You could subtitle Shakespeare's Love's Labor's Lost the "Taming of the Adolescents."
The Old Globe’s got a charmer on its outdoor stage. Director Kathleen Marshall, scenic designer John Lee Beatty, Peter Golub’s original music, and a uniformly fine cast turn Shakespeare’s Love’s Labor’s Lost into a Greenbelt of Babel.
In Shakespeare’s time, Navarre was a small kingdom high in the Pyrenees between France and Spain. So small, apparently, that young King Ferdinand can abandon his duties for the next 36 months. Ferdinand and three “fellow scholars” want to found a school akin to Plato’s famous academy. They’ll study so hard they’ll become renowned for their learning and make Navarre “the wonder of the world.”
Okay, something’s wrong with this picture. Shouldn’t study be an end in itself? And accolades an afterthought? Isn’t the king putting the report card before the reading list?
Second problem: the retreat has rules more severe than St. Benedict’s: fast one day a week; just one meal per day; sleep only three hours a night; stay far from women. If one comes within a mile of the court, she’ll lose her tongue. The penalty’s just to frighten women away, says a giggling Longaville. But still...
Berowne, a young lord, reacts: “These are barren tasks, too hard to keep, not to see ladies, study, fast, not sleep.” Plus, the Princess of France fast approaches. She and her retinue will put all oaths to the test. At first, Berowne sounds like the only male mature enough to greet them. Not so. In the bard’s early comedy, even Berowne’s got a lot to learn. You could subtitle the play, the “Taming of the Adolescents.”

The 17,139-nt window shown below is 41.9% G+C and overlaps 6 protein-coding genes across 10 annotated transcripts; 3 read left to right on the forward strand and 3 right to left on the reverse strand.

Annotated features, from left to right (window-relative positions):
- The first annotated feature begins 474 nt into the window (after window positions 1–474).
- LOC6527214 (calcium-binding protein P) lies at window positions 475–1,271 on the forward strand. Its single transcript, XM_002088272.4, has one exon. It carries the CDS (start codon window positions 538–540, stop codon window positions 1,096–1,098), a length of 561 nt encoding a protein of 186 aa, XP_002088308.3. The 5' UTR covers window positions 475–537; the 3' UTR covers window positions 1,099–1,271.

By the time he wrote Love’s Labor’s Lost, Shakespeare already paid his dues to tragedy (the gory Titus Andronicus), to comedy (the misogynistic Taming of the Shrew), and to history (the Henry VI cycle). Now the poet wants to strut his stuff: not only to unleash his abilities but also to shoot critical carps at literary poseurs.
When finally alone, one of the first things Juliet tells Romeo: cut the purple poeticizing and speak from the heart. It’s as if Juliet studied under the Princess of France. She and her retinue would gladly be woo’d, but not by randy hypocrites who couch their lusts in “taffeta phrases” and “silken terms precise” — and who may not know what real love is.
The royal park at Navarre becomes not the King’s monkish academe, but the Princess of Navarre’s School of Authentic Expression. The curriculum, says a dismayed Berowne, is “too long for a play.” And not everyone, as the title suggests, may graduate.
The “students,” it turns out, are a gaggle of pseudo-literati: Armado, the syrupy stylist; Holofernes, the pedant mired in a linguistic maze; hapless Nathaniel, a curate; the monosyllabic Costard; and Dull, the dim-witted constable. They’re no match for the Princess, Maria, Katherine, dark-skinned Rosaline (often likened to the Dark Lady of the Sonnets), and Boyet, their attending lord and in-house critic of the “sweet smoke of rhetoric.”
Marjorie Garber, astute Shakespearean commentator, calls Love’s Labor’s Lost “a play about young lovers caught with their sonnets down.”